Dissertation/Thesis Abstract

Efficient Computational Methods for the Study of Charge Transport in Disordered Organic Semiconductors
by Brown, J. S., Ph.D., University of Colorado at Boulder, 2019, 153; 27663249
Abstract (Summary)

High fidelity computational methods are key for identifying fundamental properties of organic semiconductors. This dissertation focuses on both improving computational bottle necks in performance and accuracy and identifying new mechanisms governing charge transport.

Kinetic Monte Carlo charge transport simulations are a powerful tool for understanding the electrical properties of disordered organic semiconductors. However, the simulations are computationally intensive, particularly when sites of low energy are strongly coupled. A hybrid algorithm that combines Monte Carlo method with the Chemical Master equation is proposed. By dynamically applying the Chemical Master equation, the state space of problematic regions can be coarsened leading to performant algorithms. Testing of the hybrid method shows that it is able to accurately reproduce the dynamics with less than 5 % error while achieving large performance gains. Speedup, particularly in disordered systems, has been shown to increase by several orders of magnitude.

Application of kinetic Monte Carlo charge transport simulations to organic semiconductors has helped clarify how energetic correlations effect the charge carrier mobility. A seeded nucleation mechanism was proposed to help explain charge transport in non-polar organic semiconductors exhibiting an exponential density of states (DOS). A heuristic implementation of the mechanism is able to both account for Poole-Frenkel behavior at low fields and the exponential tails observed in the DOS.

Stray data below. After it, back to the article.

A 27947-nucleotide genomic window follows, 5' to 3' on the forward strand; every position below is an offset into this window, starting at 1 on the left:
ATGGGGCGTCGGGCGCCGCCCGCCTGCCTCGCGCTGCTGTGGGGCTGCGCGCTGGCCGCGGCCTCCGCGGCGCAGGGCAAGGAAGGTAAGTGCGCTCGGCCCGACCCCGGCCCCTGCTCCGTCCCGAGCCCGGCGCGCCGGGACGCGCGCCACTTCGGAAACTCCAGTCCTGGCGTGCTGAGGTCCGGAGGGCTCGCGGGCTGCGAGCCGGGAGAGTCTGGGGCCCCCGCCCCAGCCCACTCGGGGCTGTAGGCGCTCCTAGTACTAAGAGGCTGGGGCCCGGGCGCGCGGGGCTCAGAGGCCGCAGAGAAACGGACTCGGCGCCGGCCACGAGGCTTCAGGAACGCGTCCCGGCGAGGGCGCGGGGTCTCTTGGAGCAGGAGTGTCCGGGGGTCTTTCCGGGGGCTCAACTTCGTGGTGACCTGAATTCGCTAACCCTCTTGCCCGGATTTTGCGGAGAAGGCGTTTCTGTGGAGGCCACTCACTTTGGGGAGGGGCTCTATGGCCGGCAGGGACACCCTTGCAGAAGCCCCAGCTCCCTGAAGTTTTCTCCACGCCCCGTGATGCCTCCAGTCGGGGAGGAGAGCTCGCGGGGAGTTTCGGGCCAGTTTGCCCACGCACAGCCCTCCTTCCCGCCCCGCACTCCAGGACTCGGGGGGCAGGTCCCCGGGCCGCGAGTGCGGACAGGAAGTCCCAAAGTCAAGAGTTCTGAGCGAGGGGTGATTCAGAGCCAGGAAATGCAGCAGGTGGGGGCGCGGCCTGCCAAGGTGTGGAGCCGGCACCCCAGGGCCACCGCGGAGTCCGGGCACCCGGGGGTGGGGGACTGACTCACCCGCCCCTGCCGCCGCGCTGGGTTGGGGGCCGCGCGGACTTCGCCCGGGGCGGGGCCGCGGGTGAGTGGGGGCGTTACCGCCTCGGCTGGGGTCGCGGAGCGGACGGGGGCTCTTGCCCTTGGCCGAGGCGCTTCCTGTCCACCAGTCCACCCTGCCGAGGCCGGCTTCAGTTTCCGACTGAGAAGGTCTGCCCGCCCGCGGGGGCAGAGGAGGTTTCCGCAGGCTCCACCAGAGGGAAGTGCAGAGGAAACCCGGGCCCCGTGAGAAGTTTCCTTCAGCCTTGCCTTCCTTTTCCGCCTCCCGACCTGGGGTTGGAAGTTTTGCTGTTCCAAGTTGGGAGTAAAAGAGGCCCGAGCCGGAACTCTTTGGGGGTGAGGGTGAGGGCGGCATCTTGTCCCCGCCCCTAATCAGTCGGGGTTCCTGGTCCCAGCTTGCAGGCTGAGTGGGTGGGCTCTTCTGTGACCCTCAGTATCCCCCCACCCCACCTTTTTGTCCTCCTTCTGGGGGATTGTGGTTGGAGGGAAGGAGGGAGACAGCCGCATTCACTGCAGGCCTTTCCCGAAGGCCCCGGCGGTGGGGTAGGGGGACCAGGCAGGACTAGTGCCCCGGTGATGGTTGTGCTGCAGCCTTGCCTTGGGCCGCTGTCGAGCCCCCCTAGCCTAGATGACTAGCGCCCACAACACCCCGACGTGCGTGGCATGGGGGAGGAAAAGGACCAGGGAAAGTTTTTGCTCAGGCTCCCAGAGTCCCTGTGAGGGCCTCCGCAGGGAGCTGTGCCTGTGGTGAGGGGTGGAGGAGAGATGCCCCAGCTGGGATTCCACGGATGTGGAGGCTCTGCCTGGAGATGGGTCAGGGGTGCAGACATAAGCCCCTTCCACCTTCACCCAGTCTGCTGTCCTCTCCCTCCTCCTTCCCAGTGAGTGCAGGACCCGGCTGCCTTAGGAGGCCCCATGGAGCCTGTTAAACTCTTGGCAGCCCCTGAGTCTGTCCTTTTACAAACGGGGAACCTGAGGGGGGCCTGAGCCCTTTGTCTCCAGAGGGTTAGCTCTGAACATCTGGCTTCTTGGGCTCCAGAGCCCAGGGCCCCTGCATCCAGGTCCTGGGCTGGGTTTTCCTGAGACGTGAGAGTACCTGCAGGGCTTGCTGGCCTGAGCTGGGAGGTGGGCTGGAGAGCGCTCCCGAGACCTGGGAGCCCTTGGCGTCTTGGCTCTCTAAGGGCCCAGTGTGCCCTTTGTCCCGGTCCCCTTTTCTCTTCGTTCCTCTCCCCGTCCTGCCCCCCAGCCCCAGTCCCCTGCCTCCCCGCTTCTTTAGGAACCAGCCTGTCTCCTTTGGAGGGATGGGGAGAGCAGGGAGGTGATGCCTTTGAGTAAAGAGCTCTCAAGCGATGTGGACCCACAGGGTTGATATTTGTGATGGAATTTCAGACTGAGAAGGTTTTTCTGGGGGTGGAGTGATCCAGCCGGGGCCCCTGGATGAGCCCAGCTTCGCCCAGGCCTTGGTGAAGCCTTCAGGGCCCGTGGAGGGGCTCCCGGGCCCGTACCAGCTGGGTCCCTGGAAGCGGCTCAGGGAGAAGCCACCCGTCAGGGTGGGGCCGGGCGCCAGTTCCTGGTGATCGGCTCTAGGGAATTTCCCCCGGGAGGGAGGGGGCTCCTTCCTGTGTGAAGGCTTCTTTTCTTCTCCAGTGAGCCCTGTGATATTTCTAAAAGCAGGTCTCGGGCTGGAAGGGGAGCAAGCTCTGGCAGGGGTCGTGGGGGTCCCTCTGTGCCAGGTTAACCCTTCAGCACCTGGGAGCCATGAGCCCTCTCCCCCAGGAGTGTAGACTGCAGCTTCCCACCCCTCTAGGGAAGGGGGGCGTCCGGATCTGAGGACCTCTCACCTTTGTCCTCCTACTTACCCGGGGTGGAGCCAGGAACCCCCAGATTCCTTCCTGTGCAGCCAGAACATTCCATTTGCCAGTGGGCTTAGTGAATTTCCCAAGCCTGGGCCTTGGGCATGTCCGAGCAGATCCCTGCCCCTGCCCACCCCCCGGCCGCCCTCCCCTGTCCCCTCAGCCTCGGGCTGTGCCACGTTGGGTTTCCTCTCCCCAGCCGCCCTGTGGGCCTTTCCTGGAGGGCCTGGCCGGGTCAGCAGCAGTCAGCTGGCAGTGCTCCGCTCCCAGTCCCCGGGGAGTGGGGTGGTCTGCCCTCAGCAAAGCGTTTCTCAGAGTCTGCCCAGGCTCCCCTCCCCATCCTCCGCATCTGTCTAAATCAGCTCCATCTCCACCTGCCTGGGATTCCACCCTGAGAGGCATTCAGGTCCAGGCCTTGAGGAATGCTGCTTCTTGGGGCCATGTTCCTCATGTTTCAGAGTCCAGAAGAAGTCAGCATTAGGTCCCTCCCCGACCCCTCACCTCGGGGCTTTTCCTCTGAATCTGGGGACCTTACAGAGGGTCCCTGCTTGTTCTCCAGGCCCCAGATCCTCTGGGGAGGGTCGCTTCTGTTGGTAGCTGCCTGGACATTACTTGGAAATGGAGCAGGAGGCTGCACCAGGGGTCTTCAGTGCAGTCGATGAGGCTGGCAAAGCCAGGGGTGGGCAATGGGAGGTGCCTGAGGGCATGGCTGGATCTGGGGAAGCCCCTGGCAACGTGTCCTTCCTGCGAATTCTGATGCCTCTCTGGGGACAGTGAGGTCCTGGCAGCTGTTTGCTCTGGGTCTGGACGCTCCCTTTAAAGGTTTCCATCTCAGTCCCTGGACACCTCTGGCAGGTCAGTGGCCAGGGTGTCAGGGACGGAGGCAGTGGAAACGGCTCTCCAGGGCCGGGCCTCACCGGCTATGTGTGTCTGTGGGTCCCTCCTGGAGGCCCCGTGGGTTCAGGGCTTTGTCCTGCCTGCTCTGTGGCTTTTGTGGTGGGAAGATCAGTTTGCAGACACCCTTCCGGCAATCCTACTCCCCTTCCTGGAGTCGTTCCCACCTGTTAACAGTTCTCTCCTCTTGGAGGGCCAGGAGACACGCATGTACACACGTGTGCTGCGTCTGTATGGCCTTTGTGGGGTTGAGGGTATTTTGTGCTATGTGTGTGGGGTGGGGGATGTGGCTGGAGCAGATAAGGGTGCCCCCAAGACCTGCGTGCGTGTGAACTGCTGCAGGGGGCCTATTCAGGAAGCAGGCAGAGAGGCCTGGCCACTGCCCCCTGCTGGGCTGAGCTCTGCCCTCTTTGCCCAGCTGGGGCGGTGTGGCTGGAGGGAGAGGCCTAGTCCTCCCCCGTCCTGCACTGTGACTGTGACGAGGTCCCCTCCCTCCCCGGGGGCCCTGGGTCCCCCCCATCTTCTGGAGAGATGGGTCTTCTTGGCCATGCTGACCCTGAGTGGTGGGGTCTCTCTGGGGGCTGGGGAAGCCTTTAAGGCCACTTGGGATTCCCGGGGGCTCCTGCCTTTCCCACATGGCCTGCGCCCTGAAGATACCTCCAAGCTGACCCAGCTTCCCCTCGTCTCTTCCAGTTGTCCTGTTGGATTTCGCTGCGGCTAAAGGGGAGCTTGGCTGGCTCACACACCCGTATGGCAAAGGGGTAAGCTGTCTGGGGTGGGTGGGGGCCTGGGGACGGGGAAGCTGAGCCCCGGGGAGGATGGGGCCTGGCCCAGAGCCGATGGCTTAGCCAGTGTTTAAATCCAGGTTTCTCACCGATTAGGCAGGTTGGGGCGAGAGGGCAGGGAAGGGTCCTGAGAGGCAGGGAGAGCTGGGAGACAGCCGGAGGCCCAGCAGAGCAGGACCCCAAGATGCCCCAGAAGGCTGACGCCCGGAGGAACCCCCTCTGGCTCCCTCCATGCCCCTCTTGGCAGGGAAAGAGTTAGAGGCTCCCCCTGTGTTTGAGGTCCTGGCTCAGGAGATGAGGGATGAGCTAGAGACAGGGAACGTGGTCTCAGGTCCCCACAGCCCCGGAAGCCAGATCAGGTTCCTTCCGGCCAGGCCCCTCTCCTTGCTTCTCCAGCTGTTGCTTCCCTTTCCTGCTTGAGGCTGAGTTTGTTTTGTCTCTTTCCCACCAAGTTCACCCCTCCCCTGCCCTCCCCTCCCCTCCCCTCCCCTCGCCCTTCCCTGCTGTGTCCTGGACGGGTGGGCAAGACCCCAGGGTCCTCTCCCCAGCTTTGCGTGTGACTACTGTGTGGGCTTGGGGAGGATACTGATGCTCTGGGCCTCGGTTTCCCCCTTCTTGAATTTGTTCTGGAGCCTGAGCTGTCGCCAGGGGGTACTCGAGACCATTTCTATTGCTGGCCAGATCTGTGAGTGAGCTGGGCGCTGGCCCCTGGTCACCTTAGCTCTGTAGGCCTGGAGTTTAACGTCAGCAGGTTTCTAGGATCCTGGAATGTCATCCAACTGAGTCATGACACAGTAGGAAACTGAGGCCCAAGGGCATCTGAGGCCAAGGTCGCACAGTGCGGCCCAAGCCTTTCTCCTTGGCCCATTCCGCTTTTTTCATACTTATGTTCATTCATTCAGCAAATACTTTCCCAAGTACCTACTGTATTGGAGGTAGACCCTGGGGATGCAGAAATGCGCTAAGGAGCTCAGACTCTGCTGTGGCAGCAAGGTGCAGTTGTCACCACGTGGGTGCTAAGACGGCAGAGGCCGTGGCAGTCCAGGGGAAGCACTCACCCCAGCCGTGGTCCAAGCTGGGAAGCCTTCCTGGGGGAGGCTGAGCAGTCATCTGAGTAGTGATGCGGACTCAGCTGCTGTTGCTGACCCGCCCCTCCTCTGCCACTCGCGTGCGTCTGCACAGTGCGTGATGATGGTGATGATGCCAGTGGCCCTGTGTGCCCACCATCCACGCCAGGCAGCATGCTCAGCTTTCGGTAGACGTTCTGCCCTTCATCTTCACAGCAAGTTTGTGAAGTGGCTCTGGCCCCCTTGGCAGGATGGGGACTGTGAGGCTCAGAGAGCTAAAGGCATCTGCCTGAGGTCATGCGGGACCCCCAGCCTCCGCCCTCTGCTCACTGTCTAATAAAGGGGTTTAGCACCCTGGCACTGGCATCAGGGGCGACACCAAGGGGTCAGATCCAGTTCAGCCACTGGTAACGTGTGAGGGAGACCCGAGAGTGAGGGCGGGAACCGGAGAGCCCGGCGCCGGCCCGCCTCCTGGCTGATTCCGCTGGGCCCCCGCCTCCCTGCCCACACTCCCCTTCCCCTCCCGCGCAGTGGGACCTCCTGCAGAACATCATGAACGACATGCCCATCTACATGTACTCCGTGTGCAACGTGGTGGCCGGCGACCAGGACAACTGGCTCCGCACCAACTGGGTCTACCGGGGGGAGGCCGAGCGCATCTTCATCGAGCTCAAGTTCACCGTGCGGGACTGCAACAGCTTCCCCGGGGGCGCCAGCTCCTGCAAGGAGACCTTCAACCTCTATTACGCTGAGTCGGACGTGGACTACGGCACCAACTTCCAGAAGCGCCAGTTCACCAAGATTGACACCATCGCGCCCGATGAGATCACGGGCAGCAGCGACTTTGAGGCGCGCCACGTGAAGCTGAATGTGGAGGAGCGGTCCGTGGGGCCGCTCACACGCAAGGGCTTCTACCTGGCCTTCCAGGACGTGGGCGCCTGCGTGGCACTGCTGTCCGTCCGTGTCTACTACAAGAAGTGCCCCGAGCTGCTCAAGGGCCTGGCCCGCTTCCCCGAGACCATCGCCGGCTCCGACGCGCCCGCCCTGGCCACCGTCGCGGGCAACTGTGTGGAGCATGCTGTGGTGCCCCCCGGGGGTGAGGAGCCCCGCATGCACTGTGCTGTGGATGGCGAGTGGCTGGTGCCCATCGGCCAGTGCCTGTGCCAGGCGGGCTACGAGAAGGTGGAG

Finally, a multi-scale approach has been leveraged to correlate the molecular structure of PTB7 and PCE10 with their electronic DOS. Improvements in the methodology are proposed through a fragment basis method and tested on PTB7 and PCE10. Performance improvements are achieved by reducing the self consistent calculations to the linear scaling regime. Comparison with full ab initio calculations show the fragment basis approach is able to accurately reproduce the molecular orbital energies and wave functions. The DOS of PTB7 show excellent qualitative agreement with experimental results found in the literature.

Indexing (document details)
Advisor: Shaheen, Sean
Commitee: McLeod, Robert, Park, Wounjhang, Larsen, Ross, Glaser, Matthew, Baumeier, Björn
School: University of Colorado at Boulder
Department: Electrical Engineering
School Location: United States -- Colorado
Source: DAI-B 81/7(E), Dissertation Abstracts International
Source Type: DISSERTATION
Subjects: Computational physics, Computational chemistry, Electrical engineering
Keywords: Charge transport, Correlations, Master equation, Monte Carlo, Tight binding
Publication Number: 27663249
ISBN: 9781392534762
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